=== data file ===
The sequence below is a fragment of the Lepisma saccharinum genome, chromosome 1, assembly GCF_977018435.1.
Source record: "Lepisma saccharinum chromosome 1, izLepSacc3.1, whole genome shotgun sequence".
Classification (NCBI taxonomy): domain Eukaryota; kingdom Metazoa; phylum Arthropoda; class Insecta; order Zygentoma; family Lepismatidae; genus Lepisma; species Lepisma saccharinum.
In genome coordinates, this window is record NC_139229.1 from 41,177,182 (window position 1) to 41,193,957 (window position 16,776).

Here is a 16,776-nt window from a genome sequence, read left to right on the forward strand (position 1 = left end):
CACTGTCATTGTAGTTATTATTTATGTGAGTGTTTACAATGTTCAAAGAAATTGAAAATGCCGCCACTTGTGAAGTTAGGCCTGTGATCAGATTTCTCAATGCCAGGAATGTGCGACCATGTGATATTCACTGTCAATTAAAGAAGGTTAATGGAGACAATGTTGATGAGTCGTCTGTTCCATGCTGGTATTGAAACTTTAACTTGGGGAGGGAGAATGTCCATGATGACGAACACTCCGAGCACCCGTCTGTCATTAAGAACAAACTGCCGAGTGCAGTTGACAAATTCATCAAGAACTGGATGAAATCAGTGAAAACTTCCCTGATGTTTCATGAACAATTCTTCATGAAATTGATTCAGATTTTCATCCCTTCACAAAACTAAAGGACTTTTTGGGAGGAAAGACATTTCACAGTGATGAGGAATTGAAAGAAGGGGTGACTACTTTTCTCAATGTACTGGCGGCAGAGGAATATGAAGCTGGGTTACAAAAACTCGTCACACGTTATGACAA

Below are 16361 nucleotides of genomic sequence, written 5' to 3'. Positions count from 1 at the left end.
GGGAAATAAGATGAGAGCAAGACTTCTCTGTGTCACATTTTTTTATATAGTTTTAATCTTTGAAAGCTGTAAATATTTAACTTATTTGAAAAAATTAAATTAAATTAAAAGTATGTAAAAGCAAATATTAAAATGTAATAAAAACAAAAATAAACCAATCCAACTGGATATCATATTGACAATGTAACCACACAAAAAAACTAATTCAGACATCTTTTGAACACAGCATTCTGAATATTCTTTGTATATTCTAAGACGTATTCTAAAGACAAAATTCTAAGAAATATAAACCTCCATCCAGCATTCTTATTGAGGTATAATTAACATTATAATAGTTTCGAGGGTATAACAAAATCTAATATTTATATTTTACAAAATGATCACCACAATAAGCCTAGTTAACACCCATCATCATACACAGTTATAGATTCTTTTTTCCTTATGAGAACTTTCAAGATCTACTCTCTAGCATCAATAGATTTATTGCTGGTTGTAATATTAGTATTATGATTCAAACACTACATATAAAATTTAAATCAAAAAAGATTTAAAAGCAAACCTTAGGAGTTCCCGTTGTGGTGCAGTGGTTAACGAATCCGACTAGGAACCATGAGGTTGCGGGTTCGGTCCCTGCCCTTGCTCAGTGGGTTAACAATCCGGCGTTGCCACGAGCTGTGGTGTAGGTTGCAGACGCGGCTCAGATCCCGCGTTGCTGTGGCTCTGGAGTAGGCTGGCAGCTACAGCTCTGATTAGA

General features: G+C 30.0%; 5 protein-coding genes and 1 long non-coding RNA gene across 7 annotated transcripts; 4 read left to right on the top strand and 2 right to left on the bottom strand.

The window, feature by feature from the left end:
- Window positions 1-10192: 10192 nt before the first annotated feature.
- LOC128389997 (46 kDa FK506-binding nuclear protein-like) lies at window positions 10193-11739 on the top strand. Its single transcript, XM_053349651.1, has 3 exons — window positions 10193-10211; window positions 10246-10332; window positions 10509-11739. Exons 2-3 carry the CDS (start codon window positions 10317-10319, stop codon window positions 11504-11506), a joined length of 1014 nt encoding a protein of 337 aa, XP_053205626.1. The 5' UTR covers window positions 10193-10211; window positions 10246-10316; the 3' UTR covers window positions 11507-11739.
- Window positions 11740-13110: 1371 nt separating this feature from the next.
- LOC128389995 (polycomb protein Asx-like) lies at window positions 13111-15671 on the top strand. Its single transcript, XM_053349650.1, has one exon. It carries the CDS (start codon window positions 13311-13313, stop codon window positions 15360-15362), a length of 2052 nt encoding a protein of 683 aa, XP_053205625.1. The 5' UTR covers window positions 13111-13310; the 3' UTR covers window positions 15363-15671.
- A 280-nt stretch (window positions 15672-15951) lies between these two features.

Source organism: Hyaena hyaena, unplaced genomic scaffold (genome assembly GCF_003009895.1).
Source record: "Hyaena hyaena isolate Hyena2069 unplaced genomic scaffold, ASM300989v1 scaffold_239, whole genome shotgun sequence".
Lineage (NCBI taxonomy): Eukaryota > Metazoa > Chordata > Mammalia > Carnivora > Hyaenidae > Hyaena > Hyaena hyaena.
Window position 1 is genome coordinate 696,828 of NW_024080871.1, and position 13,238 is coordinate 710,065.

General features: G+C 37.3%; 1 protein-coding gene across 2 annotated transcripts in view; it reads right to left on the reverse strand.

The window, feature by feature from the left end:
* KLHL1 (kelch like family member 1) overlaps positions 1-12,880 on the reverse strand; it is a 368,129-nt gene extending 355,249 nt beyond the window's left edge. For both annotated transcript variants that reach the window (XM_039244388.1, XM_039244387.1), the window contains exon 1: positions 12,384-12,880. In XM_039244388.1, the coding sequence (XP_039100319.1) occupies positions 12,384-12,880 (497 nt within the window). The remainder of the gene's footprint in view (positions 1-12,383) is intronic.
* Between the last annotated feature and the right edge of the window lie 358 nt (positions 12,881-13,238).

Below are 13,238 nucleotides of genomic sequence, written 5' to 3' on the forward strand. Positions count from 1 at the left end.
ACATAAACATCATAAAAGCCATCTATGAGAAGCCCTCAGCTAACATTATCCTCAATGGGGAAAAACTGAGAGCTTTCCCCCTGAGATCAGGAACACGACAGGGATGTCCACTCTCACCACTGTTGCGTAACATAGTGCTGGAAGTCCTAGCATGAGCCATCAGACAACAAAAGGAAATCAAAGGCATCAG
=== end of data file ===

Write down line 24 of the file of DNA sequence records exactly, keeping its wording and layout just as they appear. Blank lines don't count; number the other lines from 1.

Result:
Below are 13,238 nucleotides of genomic sequence, written 5' to 3' on the forward strand. Positions count from 1 at the left end.